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Tuesday, April 25, 2006 | Another NFL Draft Day is approaching and another Helix High alumnus is in position to become the first pick of the draft. Ho, hum.

Last year it was Alex Smith, the Utah All-American quarterback and 2004 Heisman Trophy finalist picked first overall by the San Francisco 49ers.

This year it’s Reggie Bush, the USC All-American running back and 2005 Heisman Trophy winner expected to be chosen first by the Houston Texans Saturday when the two-day, seven-round draft begins.

And don’t forget that the original No. 1 draft pick from the La Mesa school was Bill Walton, the Helix alum picked No. 1 out of UCLA in the 1974 NBA draft by the Portland Trail Blazers.

Bush’s draft-day story has been clouded by USC’s request that the Pac-10 investigate whether Bush’s parents violated NCAA rules by living in a home purchased by a prospective agent, but that’s USC’s problem. The approval ratings of this Bush should be immune to any developing scandals.

If Houston’s staff over-analyzes the draft and finds a reason to select someone besides Bush, they’ll be infamously sorry. I almost spit up my coffee when I heard the Texans were negotiating with Bush and North Carolina State defensive end Mario Williams as their possible choices as the first pick.

Choosing anyone besides Bush will turn out to be akin to the Portland Trail Blazers selecting Sam Bowie over Michael Jordan in 1984 because they needed a center. Yes, some general manager actually came to that conclusion.

Bush is a four-way threat – running back, receiver and kick and punt return man. That’s how he rolls up those 500-yard all-purpose yard games. It’s not likely the Texans will pass on Bush, but don’t think it isn’t possible.

Remember, USC coach Pete Carroll is supposed to be a bright mind, and he out-thought himself when he placed Bush on the sideline for the decisive fourth-and-two play against Texas that came up short and ultimately decided the national championship at last season’s Rose Bowl.

I can understand the decision to run the ball with LenDale White as your power back, but don’t you, at the very least, have Bush split wide to draw a couple of defenders away from inching toward the off-tackle play that gained only one yard?

I keep picturing that shot TV showed us of Bush standing on the sideline as the Trojans approached the line of scrimmage for the fateful play. It would make a good pilot script for television series about bizarre sports decisions – “Twilight Zone Sports.”

The only question surrounding Bush’s success in the NFL is if the Texans fail to use him wisely and how quickly the team builds an offensive line to support him.

Most football people don’t understand how special the combination of Bush’s world-class speed and football instincts is, even at the NFL level.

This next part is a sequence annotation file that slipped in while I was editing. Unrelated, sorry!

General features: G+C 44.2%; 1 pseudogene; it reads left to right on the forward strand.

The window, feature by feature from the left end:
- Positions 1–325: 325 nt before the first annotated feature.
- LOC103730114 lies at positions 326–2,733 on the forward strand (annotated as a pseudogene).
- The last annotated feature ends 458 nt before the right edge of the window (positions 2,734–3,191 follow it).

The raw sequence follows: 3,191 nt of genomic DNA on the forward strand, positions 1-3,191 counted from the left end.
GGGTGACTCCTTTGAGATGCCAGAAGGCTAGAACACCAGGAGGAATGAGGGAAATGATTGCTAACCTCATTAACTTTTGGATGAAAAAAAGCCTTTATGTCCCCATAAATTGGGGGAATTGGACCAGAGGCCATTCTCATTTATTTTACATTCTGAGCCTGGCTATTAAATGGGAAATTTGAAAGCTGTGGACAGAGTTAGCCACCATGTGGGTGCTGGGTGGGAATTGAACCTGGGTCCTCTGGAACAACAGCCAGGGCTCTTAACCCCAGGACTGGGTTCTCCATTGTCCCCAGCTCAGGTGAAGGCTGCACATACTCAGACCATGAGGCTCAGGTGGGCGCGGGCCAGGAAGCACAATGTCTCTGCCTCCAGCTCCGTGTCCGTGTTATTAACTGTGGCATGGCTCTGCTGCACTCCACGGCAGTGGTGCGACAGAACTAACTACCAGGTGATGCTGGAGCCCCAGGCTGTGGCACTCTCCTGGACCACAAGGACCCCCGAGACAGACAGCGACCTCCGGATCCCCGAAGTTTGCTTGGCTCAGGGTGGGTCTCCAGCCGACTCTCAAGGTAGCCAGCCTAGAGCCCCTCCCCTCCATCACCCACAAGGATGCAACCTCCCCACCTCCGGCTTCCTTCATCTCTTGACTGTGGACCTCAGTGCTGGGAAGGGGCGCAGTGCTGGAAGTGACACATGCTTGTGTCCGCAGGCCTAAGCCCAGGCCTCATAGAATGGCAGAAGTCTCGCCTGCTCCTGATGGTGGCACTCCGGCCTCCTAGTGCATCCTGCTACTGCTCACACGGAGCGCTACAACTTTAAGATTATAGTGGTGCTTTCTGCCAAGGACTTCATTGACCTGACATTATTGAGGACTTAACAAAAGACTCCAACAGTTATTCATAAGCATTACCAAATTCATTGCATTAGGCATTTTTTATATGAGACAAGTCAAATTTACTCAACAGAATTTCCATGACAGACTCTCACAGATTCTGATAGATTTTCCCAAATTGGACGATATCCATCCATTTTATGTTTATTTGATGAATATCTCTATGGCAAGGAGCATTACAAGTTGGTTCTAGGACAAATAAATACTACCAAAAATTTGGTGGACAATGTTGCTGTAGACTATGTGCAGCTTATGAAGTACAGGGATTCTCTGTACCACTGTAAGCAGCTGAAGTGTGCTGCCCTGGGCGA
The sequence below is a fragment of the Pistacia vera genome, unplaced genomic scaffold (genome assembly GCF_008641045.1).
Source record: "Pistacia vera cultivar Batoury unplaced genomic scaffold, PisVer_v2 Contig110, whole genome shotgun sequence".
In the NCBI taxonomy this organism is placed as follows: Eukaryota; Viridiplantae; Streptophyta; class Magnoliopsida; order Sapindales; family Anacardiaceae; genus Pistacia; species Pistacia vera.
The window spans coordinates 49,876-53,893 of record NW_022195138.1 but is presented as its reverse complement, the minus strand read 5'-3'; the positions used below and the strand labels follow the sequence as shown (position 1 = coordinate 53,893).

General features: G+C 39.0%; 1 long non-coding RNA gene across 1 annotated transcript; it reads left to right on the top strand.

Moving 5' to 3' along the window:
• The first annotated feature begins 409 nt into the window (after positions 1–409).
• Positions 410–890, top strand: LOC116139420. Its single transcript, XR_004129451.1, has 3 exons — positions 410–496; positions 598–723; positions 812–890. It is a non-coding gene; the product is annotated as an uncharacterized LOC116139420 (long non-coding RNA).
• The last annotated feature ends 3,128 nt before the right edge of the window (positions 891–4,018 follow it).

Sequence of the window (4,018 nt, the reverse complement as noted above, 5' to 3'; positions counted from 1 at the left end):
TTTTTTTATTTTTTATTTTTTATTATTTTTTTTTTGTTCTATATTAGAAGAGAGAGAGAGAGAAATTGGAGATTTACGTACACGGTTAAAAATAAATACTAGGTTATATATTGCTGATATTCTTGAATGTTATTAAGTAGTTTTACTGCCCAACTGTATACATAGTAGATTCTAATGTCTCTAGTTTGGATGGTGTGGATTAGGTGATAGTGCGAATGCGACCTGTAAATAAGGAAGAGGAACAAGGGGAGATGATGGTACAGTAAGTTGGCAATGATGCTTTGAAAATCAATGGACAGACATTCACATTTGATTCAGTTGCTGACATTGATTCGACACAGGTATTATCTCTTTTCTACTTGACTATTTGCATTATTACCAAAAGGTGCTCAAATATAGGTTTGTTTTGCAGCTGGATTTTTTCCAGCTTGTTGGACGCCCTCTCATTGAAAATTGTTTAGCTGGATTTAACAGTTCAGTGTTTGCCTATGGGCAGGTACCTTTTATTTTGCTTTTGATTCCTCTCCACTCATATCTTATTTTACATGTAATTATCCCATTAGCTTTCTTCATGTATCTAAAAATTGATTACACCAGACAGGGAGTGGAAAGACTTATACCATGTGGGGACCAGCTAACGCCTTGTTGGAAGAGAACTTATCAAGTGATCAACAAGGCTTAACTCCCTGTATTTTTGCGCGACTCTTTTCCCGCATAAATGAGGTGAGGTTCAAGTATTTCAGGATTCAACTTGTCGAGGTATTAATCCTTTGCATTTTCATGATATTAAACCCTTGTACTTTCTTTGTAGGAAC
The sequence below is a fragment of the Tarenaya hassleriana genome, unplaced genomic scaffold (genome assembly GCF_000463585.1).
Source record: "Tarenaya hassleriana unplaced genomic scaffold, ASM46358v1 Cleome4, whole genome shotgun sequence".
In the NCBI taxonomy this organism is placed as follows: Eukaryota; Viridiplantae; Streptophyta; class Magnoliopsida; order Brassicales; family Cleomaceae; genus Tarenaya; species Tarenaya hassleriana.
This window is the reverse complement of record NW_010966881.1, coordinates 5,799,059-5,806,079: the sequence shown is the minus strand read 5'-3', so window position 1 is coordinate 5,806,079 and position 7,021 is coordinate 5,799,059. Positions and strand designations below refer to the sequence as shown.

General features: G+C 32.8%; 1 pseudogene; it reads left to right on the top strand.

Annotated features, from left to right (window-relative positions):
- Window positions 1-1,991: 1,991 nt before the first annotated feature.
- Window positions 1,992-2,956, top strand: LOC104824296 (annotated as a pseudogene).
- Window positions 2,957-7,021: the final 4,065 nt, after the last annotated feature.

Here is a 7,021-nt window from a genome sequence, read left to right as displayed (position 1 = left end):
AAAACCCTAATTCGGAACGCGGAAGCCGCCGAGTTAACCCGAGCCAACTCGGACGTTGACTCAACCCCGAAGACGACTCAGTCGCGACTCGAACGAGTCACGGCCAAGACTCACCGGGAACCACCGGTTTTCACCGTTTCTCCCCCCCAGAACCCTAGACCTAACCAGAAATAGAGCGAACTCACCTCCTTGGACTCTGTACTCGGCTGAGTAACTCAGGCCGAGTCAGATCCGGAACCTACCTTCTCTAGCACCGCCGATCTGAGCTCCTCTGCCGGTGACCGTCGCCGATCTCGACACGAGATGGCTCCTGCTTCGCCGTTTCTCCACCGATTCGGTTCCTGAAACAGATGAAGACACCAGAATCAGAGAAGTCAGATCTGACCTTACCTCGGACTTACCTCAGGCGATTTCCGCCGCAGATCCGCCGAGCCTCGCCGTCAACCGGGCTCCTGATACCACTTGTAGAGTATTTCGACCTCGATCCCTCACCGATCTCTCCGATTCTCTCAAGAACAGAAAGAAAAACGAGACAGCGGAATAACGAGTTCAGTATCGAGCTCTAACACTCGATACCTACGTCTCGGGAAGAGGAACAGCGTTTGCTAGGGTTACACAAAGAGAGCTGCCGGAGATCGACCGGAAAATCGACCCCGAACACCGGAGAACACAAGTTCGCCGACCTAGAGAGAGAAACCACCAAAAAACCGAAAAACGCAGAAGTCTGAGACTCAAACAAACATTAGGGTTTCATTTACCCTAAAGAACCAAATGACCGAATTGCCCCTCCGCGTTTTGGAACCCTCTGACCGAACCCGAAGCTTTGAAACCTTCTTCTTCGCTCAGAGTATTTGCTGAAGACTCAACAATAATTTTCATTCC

Forget the supposed 4.3-seconds 40-yard sprint times of the fastest NFL wide receivers and cornerbacks. Bush’s foot speed can make them look pedestrian in a sprint. Bush could have been an Olympic sprinter if he desired and hadn’t put on the weight he needs in football.

Bob Hayes, the Dallas Cowboys wide receiver and 1964 Olympic gold medalist in the 100 meters, had world-class speed, but he didn’t have the world-class instincts Bush possesses with the ball in his hands.

Line up all the football players of note in the history of the NFL and probably only Hayes could outrun Bush.

Last year’s No. 1 draft pick distinctly remembers when he first learned about Bush. Smith was a sophomore at Helix on the JV team and Bush a ninth-grader on the freshman team.

“Helix is good in football, so every year there are talented players and the freshmen team goes undefeated,” Smith said. “Every year there is a freshman running back that looks good, but you wonder how good he’ll be at the next level.”

Smith soon found out once spring football workouts began. It was the beginning of their two-year partnership that led to back-to-back CIF San Diego Section Division II titles in 2000 and 2001.

“We were playing 7-on-7 with no pads and I threw a crossing route to him,” Smith recalled. “It was a joke – guys were diving at him and they couldn’t touch him. He was still a freshman and these were talented varsity guys that he was making look ridiculous. He’d go untouched. That’s when I knew he was special. It was funny to watch him.”

Just about everyone in football knows now how special Bush is now, although Pete Carroll forgot for one play last season.

If the Texans forget on draft day and don’t make him the first pick, I’m putting in calls to TV networks and proposing my idea for a TV series pilot.

Tom Shanahan is voiceofsandiego.org’s sports columnist. He is the media coordinator for the San Diego Hall of Champions. You can e-mail him at

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